Because Florida State is on the list of 18 schools that were singled out, it cannot host an NCAA regional. That might not mean much in basketball, but FSU is a major baseball power and a regular host of regional and super regional tournaments. The school is already threatening to sue.

But beyond those narrow interests, what really changed? Little, really. It can be argued the NCAA overstepped its authority in being a not-for-profit volunteer organization. Theoretically, it (or the schools in it) should have no right to tell sovereign institutions what they can name their teams.

But that's assuming that any of the 18 actually are pressured into changing their names. It probably isn't going to happen, especially at places like Florida State and Illinois. The Seminole tribe of Florida already told the school the nickname was OK. The NCAA countered that that was only a Seminole tribe. Apparently there are others are against it.

That raises the next point. If the NCAA stops at the Native American issue, then it is diminishing issues at Notre Dame, Texas A&M and Louisiana-Lafayette. I'm sure I can find 13 Irishmen somewhere that are offended by Notre Dame's nickname. For some, "Fighting Irish" might conjure a stereotype of brawling, drunk Irishmen. If the NCAA found a Seminole tribe, I'm sure I can find an Irish nationality advocacy group.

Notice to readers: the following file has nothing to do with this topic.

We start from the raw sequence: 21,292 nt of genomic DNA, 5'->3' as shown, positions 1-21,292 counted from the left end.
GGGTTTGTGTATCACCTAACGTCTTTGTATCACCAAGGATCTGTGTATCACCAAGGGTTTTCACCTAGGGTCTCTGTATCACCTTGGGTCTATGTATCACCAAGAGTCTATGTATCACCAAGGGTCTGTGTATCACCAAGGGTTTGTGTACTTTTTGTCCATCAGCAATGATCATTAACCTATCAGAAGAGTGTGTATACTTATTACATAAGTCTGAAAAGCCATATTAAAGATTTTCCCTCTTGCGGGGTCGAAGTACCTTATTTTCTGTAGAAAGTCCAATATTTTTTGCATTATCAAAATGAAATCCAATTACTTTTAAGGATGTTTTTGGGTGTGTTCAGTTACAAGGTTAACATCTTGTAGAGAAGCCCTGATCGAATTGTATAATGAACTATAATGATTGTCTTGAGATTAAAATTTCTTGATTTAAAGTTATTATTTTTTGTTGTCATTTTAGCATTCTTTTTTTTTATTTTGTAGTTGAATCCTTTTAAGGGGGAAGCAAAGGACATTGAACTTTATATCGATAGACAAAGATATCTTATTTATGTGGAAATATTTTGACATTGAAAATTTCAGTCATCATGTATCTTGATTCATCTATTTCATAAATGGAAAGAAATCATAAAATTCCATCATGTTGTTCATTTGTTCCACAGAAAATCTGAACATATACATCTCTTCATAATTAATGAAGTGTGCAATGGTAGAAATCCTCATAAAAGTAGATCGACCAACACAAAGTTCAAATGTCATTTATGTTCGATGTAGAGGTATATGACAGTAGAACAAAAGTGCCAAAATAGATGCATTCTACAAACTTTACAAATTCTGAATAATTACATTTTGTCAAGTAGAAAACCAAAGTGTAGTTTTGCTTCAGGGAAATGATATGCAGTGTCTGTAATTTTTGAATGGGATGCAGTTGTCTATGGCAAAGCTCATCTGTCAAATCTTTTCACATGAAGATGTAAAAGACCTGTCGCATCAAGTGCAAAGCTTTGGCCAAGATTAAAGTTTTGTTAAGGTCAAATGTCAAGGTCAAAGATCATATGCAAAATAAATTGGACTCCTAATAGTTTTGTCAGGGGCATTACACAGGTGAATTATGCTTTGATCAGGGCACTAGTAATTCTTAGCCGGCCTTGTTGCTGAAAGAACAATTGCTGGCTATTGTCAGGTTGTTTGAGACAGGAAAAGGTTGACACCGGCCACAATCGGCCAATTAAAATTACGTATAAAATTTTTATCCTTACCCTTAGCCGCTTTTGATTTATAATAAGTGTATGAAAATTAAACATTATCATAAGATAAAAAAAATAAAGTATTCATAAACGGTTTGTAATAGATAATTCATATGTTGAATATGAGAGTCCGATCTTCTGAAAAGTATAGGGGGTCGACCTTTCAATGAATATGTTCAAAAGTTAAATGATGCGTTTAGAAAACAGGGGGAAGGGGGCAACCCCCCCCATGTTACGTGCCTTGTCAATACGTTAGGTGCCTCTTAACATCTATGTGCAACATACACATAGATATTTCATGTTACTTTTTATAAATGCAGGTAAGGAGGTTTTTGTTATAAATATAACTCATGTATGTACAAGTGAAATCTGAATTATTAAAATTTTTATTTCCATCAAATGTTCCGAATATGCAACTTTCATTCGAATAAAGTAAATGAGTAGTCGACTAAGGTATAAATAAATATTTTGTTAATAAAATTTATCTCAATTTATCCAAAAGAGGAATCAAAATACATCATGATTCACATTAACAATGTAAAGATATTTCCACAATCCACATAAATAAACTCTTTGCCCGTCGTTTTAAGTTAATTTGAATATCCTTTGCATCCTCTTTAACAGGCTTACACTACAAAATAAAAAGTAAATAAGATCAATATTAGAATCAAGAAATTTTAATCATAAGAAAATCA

Or what about the Aggies of Texas A&M and Utah State? To many, that nickname means uneducated, rural farmers. It's a punch line at places like Texas. Or what about the Ragin' Cajuns of Louisiana-Lafayette?

If we're going to split hairs here, let's get an ax.

This is not to say Native Americans aren't disrespected in our culture. I am sensitive. There is a small percentage of Native American blood running through me. There is a full-blooded Indian relative in my family dating back to early last century. My late father actually had the "red" tinge to his skin common to some Native Americans.

But, please, NCAA, do something tangible.

Already schools like St. John's and Marquette are among the 14 schools that have changed their nicknames on their own, bowing to societal pressure, not an NCAA edict. As it should be. "Redmen" for St. John's was ridiculous.